On the left hand menu, Set the 'Match type' to be 'Phrase'. Google will return the search results with quotes around the phrases which are the exact search phrases in the order that you typed into the box. It might have additions around it like adding 'buy'. This step will be very helpful later on when you start a PPC campaign.
Export the results to Excel using the 'download' button. Copy and paste the results into an Excel spread sheet (call the tab something like 'Primary keywords').
Keep the words in keyword groups by adding a new column at the start of the sheet and filling it with the segment title, in our case, 'rubber duck'. So every keyword should have the relevant segment heading next to it.
Repeat this for each segment and make sure that you run a separate keyword search for every different geographical location. Keep adding the search results back into the 'Primary Keywords' tab and write the name of the segment heading next to the words for each keyword.
Step 4 - Shortlist your words
We now need to shortlist the phrases into a more manageable number:
1. Tidy the spreadsheet
You can do this by removing unused columns, and leaving just the following columns:
- Global Monthly Searches
- Local Monthly Searches
- Estimated average CPC
- Advertiser competition
- Plus keyword phrases and segment headings of course
2. Shortlist by search volume
Order by 'local search volume' or 'global search volume' depending on the location of your primary target market so that the most popular terms appear at the top. Use the Excel sort function for this operation.
Delete all the rows which have 0 or low search volume, maybe 10% or 20% of your total search phrases depending on how many you have and how thorough you want to be with this process. The less phrases you have the quicker it will be but the greater the chance you could miss out on a golden opportunity.
3. Shortlist by relevancy
- Remove all duplicates. Because we have researched the popularity of each keyword segment separately with Google Adwords, there is bound to be some cross over. We need to remove this crossover. You can use the 'Remove duplicates' option under the 'Data' tab within Excel. Make sure that you choose the 'Keyword' column only.
- Work your way down each keyword/phrase and remove any rows that are obviously not relevant to your business. For example the phrase 'Toy story 3' is the name of a movie with a large number of page views and not really relevant to our business. Likewise with 'wooden toys'.
- Consider removing competitor brand names. It is not considered good practice to use competitor brand names. For example with the 'Give a duck' website we would remove the phrase 'Toys are us' because this is a competitor.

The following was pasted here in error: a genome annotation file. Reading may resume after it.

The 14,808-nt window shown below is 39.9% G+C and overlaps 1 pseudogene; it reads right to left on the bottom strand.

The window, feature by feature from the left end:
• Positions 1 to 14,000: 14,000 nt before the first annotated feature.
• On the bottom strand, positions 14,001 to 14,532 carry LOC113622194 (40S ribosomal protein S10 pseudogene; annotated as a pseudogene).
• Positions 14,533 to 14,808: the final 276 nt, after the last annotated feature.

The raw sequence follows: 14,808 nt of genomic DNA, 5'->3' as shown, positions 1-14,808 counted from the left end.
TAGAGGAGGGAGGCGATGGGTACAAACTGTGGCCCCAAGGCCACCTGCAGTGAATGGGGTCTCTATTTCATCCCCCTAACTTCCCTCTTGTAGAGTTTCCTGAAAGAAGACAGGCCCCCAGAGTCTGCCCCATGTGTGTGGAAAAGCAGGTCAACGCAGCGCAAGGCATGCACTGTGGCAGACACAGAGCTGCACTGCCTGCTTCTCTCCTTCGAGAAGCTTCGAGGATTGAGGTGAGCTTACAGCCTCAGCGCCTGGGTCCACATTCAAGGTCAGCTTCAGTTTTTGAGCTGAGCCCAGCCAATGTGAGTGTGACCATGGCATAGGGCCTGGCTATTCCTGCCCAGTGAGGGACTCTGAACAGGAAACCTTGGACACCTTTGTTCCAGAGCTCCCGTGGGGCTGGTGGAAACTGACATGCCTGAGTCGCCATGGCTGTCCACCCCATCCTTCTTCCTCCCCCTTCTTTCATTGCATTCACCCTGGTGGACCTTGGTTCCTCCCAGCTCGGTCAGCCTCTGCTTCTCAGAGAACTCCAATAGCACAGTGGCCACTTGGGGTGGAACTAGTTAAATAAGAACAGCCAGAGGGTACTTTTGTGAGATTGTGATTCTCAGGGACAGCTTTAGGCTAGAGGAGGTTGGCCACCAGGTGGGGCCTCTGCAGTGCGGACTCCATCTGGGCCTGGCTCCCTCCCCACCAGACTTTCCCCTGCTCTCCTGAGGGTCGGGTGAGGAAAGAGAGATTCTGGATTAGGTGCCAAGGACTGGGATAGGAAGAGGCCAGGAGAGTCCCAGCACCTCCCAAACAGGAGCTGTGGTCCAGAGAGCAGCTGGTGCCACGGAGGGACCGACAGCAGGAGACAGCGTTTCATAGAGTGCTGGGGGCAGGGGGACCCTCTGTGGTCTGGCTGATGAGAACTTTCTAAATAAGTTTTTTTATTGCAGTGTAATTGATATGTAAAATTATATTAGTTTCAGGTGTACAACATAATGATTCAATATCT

- Consider commercial intent. There is a tool available online which can give you a bit of guidance on commercial intent if you are not sure of a certain phrase yourself. Click on the 'query' button, type in the search phrase and click go. The result is a percentage so 'commercial intent of .29' indicates a commercial intent of 29% and 'non-commercial intent .29' indicates a commercial intent of 81%. Phrases with really low commercial intent can be removed as well.
This is a long and can be tedious task that requires a lot of concentration so have lots of caffeine on hand.
Once you are done re-order the spreadsheet based on the 'Group' first and then the 'local/global monthly searches' using the 'Sort & filter' function.
Pheeeew ! Well done!
If you have followed this whole process, well done! Now you have a comprehensive list of keywords grouped into relevant themes, and ordered by their popularity.
You should also have a sound understanding for the type of language that your target customers are using online.
You should have had many different insights and hopefully discovered some nice little opportunities.
Now you can setup a PPC (Google Adwords) campaign using these search phrases and the themes you have created will form your Adgroups. You can then craft your ad-creative using the search phrase from each group with the highest popularity as your headline.
If you've understood and implemented everything above, then well done! If you haven't managed to figure it out on your own, please don't hesitate to contact us for a free consultation.